Rather, we should develop an alternative discourse to Neoliberalism, a project of a democratic society that enables citizen action. When citizens are in control of their destiny, when they feel capable of shaping their world, they are not afraid of the Other, and they even recognize the courage of those fleeing persecution, as Harry Truman said in 1952[11]. It is a lesson that can be drawn from the actual action of citizens who help and interact with migrants in opposition to the law.

Besides “the moral imperative to save lives” and to preserve the integrity of the bodies and of the minds of human beings, it seems better, as François Crépeau suggested, to organize mobility than resist it. It is better to open legal channels for migration and facilitate the movement of people in order to create fluidity, which was so successful in ancient times. The choice before us is twofold: either close borders and create mafias and violence, revolt and deshumanization; or bring protection and co-responsibility, negociation and above all dialogue. In my view, this last choice is the only way to retain in our globalized societies a sense of our own humanity.

NOTES:

[1] Simona Cerutti, Étrangers. Étude d’une condition d’incertitude dans une société d’Ancien Régime, Paris, Bayard, 2012.
[2] And creating the “Comité intergouvernemental pour les réfugiés” (CIR). See Greg Robinson « Le Projet M de Franklin D. Roosevelt : construire un monde meilleur grâce à la science… des races », in Critique internationale 2/2005 (nº 27), p. 65-82.
[3] Philippe Joutard, “Réseaux huguenots et espaces européens”, in Revue de Synthèse. Circulation et cosmopolitisme en Europe, dir. H.Asséo, 2002, tome 123, p.111-129: p. 111.
[4] Hans Magnus Enzenberger, Die Grosse Wanderung, Francfort, 1992, p. 26.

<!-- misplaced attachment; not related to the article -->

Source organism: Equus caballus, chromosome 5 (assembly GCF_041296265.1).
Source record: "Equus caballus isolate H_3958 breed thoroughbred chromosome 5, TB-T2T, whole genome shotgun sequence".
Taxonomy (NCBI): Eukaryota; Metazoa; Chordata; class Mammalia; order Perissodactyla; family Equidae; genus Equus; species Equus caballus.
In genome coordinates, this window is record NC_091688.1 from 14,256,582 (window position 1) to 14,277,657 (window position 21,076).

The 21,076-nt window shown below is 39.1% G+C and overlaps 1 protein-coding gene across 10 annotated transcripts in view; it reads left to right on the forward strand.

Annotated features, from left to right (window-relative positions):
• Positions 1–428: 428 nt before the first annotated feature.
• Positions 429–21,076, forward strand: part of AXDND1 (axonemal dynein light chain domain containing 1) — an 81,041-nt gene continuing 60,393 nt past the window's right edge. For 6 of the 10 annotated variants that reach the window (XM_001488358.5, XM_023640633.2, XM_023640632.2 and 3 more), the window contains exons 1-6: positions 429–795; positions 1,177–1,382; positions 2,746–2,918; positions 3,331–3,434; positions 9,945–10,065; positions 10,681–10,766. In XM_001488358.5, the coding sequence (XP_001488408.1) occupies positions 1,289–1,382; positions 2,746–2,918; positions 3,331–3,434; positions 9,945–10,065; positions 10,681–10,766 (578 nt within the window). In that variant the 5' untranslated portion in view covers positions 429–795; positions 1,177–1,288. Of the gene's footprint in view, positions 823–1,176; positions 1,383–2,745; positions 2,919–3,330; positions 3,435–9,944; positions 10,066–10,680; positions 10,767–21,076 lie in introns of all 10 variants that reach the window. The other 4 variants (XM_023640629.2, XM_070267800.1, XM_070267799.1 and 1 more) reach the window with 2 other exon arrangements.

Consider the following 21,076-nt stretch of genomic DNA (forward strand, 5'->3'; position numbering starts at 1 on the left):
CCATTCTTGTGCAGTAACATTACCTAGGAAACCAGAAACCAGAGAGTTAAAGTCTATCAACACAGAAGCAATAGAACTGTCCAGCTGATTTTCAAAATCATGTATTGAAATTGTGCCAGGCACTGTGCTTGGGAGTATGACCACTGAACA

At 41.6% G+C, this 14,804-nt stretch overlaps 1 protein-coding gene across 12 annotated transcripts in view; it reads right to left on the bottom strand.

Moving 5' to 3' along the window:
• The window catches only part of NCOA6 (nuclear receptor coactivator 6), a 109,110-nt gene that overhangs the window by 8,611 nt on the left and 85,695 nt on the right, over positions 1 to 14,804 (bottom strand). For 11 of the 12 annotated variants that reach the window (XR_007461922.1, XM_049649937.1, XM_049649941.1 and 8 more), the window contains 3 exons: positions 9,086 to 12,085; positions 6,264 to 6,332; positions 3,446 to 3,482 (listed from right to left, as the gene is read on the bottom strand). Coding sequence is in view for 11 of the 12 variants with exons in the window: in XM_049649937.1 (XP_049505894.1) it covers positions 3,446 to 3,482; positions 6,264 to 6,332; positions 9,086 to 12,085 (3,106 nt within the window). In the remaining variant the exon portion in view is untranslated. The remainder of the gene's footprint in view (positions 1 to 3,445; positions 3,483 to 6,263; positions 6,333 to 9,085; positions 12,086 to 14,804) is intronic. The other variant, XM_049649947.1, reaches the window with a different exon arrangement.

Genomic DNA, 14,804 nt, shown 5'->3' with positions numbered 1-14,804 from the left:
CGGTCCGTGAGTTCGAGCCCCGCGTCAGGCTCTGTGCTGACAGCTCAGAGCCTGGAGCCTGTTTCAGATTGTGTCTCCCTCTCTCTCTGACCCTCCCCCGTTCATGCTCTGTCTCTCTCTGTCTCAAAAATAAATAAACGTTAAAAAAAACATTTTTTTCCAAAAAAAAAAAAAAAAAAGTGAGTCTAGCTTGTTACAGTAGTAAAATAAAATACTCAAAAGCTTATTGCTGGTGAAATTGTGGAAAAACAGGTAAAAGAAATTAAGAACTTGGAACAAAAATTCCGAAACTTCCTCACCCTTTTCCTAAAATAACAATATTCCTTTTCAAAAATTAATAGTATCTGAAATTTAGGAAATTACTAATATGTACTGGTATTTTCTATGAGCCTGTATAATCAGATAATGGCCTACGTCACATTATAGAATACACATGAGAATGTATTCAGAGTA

[5] Oration XVI.211-212
[6] Jay Walljasper, All That We Share. A Field Guide to the Commons, December 2010 (https://dlc.dlib.indiana.edu/dlc/bitstream/handle/10535/6687/all%20that%20we%20share.pdf?sequence=1)
[7]Garrett Hardin, The Immigration Dilemna. Avoiding the Tragedy of the Commons, Washington, DC, 1995
[8] Daniel Roche, “Voyages, Mobilité, Lumières”, in Revue de Synthèse. Circulation et cosmopolitisme en Europe, dir. H.Asséo, 2002, tome 123, p. 17-36: p.19.
[9] Dick Hoerder, Cultures in Contact. World Migrations in the Second Millenium, Duke University Press, 2002, p.277 ff.
[10] Karl Bade, Europa in Bewegung: Migration vom späten 18. Jahrhundert bis zur Gegenwart, Munchen, 2000, p. 292ff.
[11] Against the Immigration and Nationality Act (Mac Carran-Walter Act) which aimed at limiting the European immigration, Truman said: « we do not need to be protected against immigrants from these countries ; on the contrary we want to stretch out a helping hand, to save those who have managed to flee from Europe, to succor those who were brave enough to escape from barbarism ». The same Truman had send bombs on Hiroshima and Nagasaki seven years before.

The text is transcribed version of Claudia Moatti’s speech during B-fest 5 in Athens, Greece.

Video from the same speech:

– See more at: http://www.babylonia.gr/2016/09/23/refugees-human-mobility-past-present-part-2/#sthash.JUz5tjAd.dpuf